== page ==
Envy is characterized as anger at someone else's happiness because you don't have it. Envy can penetrate a person's life, and it is often a very deceiving sin. We may find that we wish others badly and feel justified in doing so without even realizing that envy is at the root of our feelings. Again, this is a very insidious, deceptive sin.

It makes sense that Arakawa portrays [Envy] Envy as a werewolf capable of looking whatever. Throughout the anime, this homunculus spies on others, collects information and manipulates people. In his final battle, he almost dies at the hands of Roy Mustang, despite the fact that he tries to take the form of people close to him.


Envy's death is probably the most symbolic, as he commits suicide after discovering that he was jealous of people. Throughout the series, Envy has always criticized people, looking down on them as "weaker" beings. And yet it is Edward Elric who points out to Envy after he was defeated by Mustang that all along the homunculus was truly jealous of people, their relationships and communication. He is jealous only because he wants to be like them.

And now, realizing this, Envy gave up. His whole personality has been turned inside out, and he hates himself for being jealous of people.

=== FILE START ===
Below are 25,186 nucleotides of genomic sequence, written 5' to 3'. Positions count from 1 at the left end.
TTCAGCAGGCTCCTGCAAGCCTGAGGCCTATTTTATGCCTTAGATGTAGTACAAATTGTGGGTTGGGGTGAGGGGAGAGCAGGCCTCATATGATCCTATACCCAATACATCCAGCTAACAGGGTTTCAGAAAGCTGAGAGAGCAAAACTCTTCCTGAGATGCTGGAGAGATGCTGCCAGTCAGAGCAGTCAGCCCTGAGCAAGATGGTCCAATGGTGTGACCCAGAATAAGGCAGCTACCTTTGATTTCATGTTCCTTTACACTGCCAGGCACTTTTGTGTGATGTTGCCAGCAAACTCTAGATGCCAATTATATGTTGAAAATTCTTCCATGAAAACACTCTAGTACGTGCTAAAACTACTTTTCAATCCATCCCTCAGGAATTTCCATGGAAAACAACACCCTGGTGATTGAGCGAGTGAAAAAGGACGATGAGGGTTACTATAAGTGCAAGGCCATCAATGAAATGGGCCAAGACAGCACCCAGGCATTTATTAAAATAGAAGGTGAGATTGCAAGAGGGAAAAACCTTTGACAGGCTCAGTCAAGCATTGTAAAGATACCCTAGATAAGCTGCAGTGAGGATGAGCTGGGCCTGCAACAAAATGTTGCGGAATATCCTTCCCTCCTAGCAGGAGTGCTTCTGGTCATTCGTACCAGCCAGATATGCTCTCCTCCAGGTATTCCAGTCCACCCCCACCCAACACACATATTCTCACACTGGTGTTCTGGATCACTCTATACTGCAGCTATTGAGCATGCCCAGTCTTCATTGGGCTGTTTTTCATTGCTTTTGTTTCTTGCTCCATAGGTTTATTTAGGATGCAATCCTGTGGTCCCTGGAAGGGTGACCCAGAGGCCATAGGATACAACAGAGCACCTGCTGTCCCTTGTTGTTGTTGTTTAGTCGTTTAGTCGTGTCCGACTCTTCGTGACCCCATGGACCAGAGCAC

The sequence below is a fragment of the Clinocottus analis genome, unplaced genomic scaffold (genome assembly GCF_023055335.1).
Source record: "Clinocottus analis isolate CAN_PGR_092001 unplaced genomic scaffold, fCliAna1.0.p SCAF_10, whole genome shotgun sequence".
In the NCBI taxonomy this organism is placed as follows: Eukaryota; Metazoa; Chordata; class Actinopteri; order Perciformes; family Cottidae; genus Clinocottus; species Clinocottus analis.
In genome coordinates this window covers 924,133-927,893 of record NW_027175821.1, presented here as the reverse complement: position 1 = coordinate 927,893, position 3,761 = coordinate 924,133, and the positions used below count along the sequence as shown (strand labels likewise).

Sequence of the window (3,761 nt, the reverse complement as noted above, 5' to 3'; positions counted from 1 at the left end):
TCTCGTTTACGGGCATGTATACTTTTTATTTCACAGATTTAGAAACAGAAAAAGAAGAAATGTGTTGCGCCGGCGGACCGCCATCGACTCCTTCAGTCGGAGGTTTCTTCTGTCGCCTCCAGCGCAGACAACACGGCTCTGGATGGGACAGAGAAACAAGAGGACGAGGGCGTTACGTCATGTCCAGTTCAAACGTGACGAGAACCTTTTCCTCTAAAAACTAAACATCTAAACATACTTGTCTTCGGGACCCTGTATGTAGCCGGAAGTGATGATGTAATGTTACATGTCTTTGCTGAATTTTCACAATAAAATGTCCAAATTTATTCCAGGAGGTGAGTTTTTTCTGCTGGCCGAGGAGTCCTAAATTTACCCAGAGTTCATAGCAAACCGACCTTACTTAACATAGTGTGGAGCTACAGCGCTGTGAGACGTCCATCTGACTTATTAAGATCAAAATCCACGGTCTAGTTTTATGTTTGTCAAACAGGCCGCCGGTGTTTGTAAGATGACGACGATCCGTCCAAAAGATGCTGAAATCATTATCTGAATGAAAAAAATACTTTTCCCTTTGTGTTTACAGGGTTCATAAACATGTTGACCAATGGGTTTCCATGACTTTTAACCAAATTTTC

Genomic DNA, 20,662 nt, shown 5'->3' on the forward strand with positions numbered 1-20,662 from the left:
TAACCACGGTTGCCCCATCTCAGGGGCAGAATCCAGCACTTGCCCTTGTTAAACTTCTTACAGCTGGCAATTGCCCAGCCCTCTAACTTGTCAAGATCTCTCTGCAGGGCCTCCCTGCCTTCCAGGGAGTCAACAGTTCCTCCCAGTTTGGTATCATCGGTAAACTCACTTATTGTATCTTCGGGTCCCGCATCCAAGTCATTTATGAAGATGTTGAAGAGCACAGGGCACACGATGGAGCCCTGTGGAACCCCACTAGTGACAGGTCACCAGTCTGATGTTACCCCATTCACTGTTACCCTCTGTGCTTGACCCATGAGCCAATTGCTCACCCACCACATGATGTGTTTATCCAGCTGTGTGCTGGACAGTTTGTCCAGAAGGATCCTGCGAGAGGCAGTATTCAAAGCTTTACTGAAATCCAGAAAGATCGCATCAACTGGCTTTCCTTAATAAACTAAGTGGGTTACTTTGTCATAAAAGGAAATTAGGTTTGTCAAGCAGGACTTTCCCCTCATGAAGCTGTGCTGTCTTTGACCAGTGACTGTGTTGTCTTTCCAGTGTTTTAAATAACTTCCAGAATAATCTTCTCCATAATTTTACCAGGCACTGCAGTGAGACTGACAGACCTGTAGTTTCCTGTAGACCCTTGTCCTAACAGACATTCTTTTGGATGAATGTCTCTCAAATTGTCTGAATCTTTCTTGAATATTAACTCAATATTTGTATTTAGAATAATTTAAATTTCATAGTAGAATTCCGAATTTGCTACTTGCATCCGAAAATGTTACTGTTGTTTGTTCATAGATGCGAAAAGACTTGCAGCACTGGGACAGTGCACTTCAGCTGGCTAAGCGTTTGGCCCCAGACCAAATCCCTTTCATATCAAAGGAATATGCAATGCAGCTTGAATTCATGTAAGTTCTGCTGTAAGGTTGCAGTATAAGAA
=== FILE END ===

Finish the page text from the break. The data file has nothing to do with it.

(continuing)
Laziness is usually interpreted as a desire to rest, but in fact the meaning is much deeper. If you look at laziness as a mortal sin, then it lies in the fact that people do not want to do what they should, avoiding it with all their might, since applying efforts on themselves is torture.

Therefore, it makes sense that the mangaka portrays Sloth as a dumb-headed giant who always hurts to do anything that requires effort. The character is also depicted with chains, which is a good representation of how laziness can make us slaves to our own depression.


This homunculus is defeated in battle by Olivia and Louis Armstrong. The symbolism in the death of this homunculus is that he himself refuses to fight, deciding that life is too difficult and not worth so much effort. In other words, Laziness dies because of its own laziness.

Here you can also see the metaphor that laziness makes us destroy ourselves. Another symbolism is that he is the fastest homunculus, but at the same time he does everything very slowly, as otherwise he will have to apply more effort.


Being angry and angry is useful. If anger were a useless feeling, evolutionarily speaking, we wouldn't have it. Here it is worth looking at the reason. There are good things to be angry about, such as injustice that a person is witnessing. And then there is selfish anger, which is impatient, anger that only exists for the pure satisfaction of being angry and taking it out on someone: this type of anger is not very good.

Russ's death, however, is as interesting and ironic as the death of Last.